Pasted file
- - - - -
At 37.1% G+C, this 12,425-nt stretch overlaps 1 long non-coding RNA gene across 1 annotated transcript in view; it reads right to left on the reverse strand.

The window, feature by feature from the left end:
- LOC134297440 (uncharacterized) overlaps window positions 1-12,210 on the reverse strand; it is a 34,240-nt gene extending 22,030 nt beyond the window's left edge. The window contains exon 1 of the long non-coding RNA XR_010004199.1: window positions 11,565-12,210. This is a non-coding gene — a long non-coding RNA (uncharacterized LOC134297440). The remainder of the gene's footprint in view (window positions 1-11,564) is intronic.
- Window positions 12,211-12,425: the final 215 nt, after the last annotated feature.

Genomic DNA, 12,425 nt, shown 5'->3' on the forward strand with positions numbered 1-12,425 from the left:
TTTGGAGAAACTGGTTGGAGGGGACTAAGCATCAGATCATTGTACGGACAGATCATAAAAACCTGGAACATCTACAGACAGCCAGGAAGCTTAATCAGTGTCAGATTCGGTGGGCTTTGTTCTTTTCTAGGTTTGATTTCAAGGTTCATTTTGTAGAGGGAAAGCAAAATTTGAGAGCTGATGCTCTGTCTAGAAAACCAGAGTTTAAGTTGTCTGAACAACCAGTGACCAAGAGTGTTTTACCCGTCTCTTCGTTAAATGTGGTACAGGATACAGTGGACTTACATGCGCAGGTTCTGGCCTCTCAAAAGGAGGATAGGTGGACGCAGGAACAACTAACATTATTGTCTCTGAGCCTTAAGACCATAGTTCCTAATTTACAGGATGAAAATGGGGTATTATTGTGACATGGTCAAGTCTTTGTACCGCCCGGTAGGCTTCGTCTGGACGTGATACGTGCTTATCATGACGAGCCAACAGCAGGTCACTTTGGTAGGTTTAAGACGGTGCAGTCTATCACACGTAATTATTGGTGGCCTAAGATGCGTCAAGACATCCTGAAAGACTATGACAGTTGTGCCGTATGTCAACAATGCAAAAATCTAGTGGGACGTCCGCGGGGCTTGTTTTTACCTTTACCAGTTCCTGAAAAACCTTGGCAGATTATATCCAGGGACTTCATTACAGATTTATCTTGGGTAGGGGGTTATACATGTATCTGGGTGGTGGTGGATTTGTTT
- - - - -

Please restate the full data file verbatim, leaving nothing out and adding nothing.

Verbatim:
At 37.1% G+C, this 12,425-nt stretch overlaps 1 long non-coding RNA gene across 1 annotated transcript in view; it reads right to left on the reverse strand.

The window, feature by feature from the left end:
- LOC134297440 (uncharacterized) overlaps window positions 1-12,210 on the reverse strand; it is a 34,240-nt gene extending 22,030 nt beyond the window's left edge. The window contains exon 1 of the long non-coding RNA XR_010004199.1: window positions 11,565-12,210. This is a non-coding gene — a long non-coding RNA (uncharacterized LOC134297440). The remainder of the gene's footprint in view (window positions 1-11,564) is intronic.
- Window positions 12,211-12,425: the final 215 nt, after the last annotated feature.

Genomic DNA, 12,425 nt, shown 5'->3' on the forward strand with positions numbered 1-12,425 from the left:
TTTGGAGAAACTGGTTGGAGGGGACTAAGCATCAGATCATTGTACGGACAGATCATAAAAACCTGGAACATCTACAGACAGCCAGGAAGCTTAATCAGTGTCAGATTCGGTGGGCTTTGTTCTTTTCTAGGTTTGATTTCAAGGTTCATTTTGTAGAGGGAAAGCAAAATTTGAGAGCTGATGCTCTGTCTAGAAAACCAGAGTTTAAGTTGTCTGAACAACCAGTGACCAAGAGTGTTTTACCCGTCTCTTCGTTAAATGTGGTACAGGATACAGTGGACTTACATGCGCAGGTTCTGGCCTCTCAAAAGGAGGATAGGTGGACGCAGGAACAACTAACATTATTGTCTCTGAGCCTTAAGACCATAGTTCCTAATTTACAGGATGAAAATGGGGTATTATTGTGACATGGTCAAGTCTTTGTACCGCCCGGTAGGCTTCGTCTGGACGTGATACGTGCTTATCATGACGAGCCAACAGCAGGTCACTTTGGTAGGTTTAAGACGGTGCAGTCTATCACACGTAATTATTGGTGGCCTAAGATGCGTCAAGACATCCTGAAAGACTATGACAGTTGTGCCGTATGTCAACAATGCAAAAATCTAGTGGGACGTCCGCGGGGCTTGTTTTTACCTTTACCAGTTCCTGAAAAACCTTGGCAGATTATATCCAGGGACTTCATTACAGATTTATCTTGGGTAGGGGGTTATACATGTATCTGGGTGGTGGTGGATTTGTTT